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Published November 30th 2023

The Christmas Creep: How Brands Can Optimize Marketing for the Holidays

Is the holiday season coming earlier each year? Or is this just a myth?

We dove into the social data to see how brands can optimize for the Christmas selling season and discovered the impact current affairs could have on consumer habits.

Let’s take a look.

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So, what is the Christmas creep?

The term “Christmas creep” was originally used to describe the phenomenon of retailers introducing Christmas-themed merchandise before the traditional start of the holiday season.

Now, it’s slowly becoming a household phrase to explain Christmas seeping into our lives earlier and earlier. Merriam-Webster has even recognized “Christmas creep” as a word to watch.

Unsurprisingly, most of the sentiment-categorized online mentions about the Christmas creep this year have been negative – 77%, to be exact. Consumers begrudge indulging in the festivities too early, hoping not to get Christmas fatigue from a long stint of holiday-themed songs, foods, and films.

Yet there are still plenty of consumers who are more than happy to accommodate an earlier Christmas season.

So, is the Christmas creep real? And does it impact consumer conversations about the festive season? Or is it simply a phenomenon that comes part and parcel with mentioning Christmas in November?

Let’s find out.

Is Christmas coming early?

To discover if the holiday season is creeping earlier each year, we used Brandwatch Consumer Research to monitor conversations about Christmas over the last few years.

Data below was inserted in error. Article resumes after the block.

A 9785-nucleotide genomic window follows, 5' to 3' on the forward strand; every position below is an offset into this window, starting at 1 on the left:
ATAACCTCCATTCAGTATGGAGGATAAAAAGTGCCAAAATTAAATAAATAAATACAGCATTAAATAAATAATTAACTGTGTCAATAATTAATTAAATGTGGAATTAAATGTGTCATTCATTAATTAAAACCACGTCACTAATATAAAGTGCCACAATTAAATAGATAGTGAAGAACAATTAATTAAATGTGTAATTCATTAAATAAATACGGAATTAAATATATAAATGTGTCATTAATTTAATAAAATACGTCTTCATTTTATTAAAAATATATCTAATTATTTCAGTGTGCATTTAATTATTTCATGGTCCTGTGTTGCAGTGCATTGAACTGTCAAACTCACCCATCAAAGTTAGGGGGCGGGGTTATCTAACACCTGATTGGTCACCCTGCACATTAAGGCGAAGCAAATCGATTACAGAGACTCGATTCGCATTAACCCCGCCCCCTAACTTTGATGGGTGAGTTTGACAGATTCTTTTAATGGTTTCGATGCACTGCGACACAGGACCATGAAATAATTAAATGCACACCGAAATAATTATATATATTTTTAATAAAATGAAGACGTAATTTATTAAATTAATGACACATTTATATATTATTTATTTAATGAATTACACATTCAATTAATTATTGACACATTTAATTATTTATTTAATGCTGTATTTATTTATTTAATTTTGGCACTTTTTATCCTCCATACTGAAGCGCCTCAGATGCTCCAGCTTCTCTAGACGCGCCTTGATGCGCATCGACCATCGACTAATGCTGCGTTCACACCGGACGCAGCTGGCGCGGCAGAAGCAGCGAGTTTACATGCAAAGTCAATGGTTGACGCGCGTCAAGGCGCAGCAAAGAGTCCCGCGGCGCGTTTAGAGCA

This year, online mentions of Christmas have been lower than any year since 2020 – so far, at least. And there are almost 2 million fewer mentions between this year’s November numbers compared to the peak in 2021.

It seems Christmas isn’t coming earlier – or if it is, this conversation isn’t happening online.

In fact, looking at the data, the number of online conversations about Christmas in October is getting smaller every year. Fewer people are indulging in the festivities in the early fall months.

So, what might be impacting consumer conversations about Christmas?

Rising inflation could be a factor. Canadians are reportedly scaling back on Christmas presents this year due to the ongoing cost of living crisis. This is a pattern across the globe, with two-thirds of UK consumers also planning to spend less on festivities.

The social data paints a similar picture. In November, there were over 26,000 mentions about the cost of living impacting festive plans. Consumers are sharing concerns about giving up luxuries around the holiday season.

Consumers are preparing to budget over Christmas, perhaps contributing to fewer online mentions about Christmas overall. With added spending concerns, people are less excited about the festivities than they used to be.

So, what else might be contributing to the reduction in online mentions about Christmas? Maybe the onslaught of Christmas-related marketing is making people less enthusiastic about the festivities. With retailers throwing up Christmas-themed campaigns early into November, some consumers are disgruntled about the early celebrations. This could be leading to fewer conversations about the season in October and November.